Wednesday, 16 September 2009

X


Briefly the reasons that this painting caused so much scandal to the reputations of both the artist and the sitter were the dress - evening dresses at the time were pretty low-cut, but this was more so than most, as it was cut to look as if she wasn't wearing corsets. Indeed, she wasn't, but the dress itself was heavily boned. Then there was her complexion. She valued her pale, almost luminescent skin and actually dusted her face and decolletage with rice flour, which gave her an almost lavender paleness. She also rouged the tips of her ears as a contrast! But 'painting' was not what respectable women did, not visibly so at any rate. Another thing that was daring was the lack of jewellery on show, for a rich Society lady. She wore none but her wedding ring and a gold ornament in her hair, which has recently been observed to be Diana's (the Huntress) crescent.

It was a bold and provocative pose, and this would not have been so remarkable in an artist's model - Manet's considerably more explicit Olympia had been painted 20 years before - but this was a respectable married lady. But the clincher was something that, later, Sargent painted out of the picture. Her right shoulder strap was originally painted off her shoulder. Again, acceptable in a courtesan or model's painting, but incredibly provocative, especially bearing in mind the sophisticated dress and haughty pose. Her reputation never recovered, both she and Sargent were horrified by the (to them) unexpected furore and he moved to England where, funnily enough, he was more kindly received and never put the painting on show again until after the lady died, when he sold it to an American museum (another version is in this country) with the proviso that, since she had been so upset and from respect, it should not bear her name but be labelled Madame X.

14 comments:

DUTA said...

Very interesing post! The painting and the story behind it reveal something of the hypocrisy prevalent in the society of that time.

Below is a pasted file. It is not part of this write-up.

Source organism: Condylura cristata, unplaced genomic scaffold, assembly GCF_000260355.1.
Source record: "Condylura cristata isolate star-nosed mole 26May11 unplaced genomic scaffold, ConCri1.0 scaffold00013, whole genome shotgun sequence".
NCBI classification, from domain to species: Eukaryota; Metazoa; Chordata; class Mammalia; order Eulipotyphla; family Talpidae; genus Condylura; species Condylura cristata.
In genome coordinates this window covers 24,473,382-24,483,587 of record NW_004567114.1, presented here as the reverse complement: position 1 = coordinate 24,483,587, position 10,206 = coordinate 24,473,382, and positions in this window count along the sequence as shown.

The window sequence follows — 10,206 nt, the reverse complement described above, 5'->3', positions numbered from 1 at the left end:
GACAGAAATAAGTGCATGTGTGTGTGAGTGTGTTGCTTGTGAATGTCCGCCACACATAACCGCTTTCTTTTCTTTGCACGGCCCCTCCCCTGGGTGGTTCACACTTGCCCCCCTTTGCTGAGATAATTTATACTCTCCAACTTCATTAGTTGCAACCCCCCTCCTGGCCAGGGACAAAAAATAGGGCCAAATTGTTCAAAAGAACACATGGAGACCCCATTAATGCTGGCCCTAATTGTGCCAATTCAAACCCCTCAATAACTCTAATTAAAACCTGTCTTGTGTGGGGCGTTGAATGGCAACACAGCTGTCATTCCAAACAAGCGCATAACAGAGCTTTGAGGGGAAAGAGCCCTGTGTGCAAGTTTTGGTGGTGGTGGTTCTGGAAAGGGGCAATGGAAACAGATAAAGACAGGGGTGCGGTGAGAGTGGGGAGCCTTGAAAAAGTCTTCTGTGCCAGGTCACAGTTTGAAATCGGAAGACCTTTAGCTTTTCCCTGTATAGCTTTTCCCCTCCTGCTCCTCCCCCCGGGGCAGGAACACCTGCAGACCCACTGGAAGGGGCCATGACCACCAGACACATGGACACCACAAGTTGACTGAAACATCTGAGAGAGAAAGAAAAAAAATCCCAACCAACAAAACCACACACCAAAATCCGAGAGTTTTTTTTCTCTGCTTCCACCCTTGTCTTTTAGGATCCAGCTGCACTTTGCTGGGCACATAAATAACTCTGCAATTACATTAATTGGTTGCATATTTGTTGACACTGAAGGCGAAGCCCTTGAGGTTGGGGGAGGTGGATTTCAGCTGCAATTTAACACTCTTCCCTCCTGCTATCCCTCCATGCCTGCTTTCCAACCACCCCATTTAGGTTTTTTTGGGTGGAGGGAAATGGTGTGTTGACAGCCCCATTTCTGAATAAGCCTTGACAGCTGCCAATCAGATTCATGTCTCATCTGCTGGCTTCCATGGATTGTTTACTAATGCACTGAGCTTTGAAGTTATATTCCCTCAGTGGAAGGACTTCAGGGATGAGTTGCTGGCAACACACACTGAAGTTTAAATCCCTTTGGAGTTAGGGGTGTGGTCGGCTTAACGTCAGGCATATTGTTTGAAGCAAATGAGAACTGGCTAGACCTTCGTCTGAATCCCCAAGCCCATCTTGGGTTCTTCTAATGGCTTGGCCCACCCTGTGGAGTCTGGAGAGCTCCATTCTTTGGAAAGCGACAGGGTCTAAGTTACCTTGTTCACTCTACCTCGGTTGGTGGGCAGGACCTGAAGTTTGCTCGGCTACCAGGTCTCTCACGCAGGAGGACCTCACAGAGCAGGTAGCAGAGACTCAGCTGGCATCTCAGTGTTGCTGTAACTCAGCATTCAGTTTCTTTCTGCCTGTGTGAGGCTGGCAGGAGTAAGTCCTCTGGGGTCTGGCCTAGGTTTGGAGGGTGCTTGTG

Z said...

The nuances of society life and what was acceptable at its various levels must have been something of a minefield. Both the artist and the lady were somewhat outsiders to Parisien life so maybe didn't quite appreciate what they had done.

And welcome, Duta. I don't think I've had anyone leave a comment from Israel before!

martina said...

Imagine how shocked people of that era would be to see the way celebrities dress now!

lom said...

What a lovely picture, and martina's right if you can call what they wear wearing clothes

Dave said...

Well, if this blog is going to start posting explicit pictures I'm not sure I ought to continue to visit.

The Cloudcutter said...

Really interesting Z. Could you put a bigger picture though?

I, Like The View said...

I love Singer Sargent. . . put Carnation, Lily, Lily, Rose on my wall just the other day

fascinating info on Mme X

thanks!

Z said...

I've done that for you Cc.

In later years, Sargent said it was the finest painting he'd ever done. He did hundreds of preliminary sketches of her in various poses before deciding on this one. Where it's hung now, it's put on a wall at the end of corridors and draws the view - it's bold and striking and unconventional, and therefore makes you think the woman is too. Also, with that long nose and determined chin, she's beautiful but not pretty, which is all the more dramatic and disconcerting to the nice ladies and their husbands of the day.

That was one of the commissions that restored his reputation, ILTV - beautifully painted and charming, but a lot 'safer'! I love his painting and his sometimes odd posing - have you seen the one of Robert Louis Stephenson and his wife?

Dave, you are indeed the moral majority. And I'm sure, in all your painting days, you have refused on principle to attend a life class.

Dave said...

You are correct. The only people I paint are fully clothed (usually in white).

zIggI said...

there is nothing that says "shag me senseless" more than a slipped shoulder strap - pure sex.

Z said...

Dave, I will try to restrain myself from publishing pornographic pictures in future.

Ziggi, the picture is life-size too which adds to its impact. The lecturer showed a photo of it taken at the original exhibition (comparatively recently discovered) and that shoulder strap really did take it from striking to - well yes, pure sex, emphasised by her haughty demeanour.

Sarah said...

She IS very beautiful

Z said...

At the time, she was 26 years old, married with a small child. I think she's stunning.

The Cloudcutter said...

Thank you Z! It's lovely.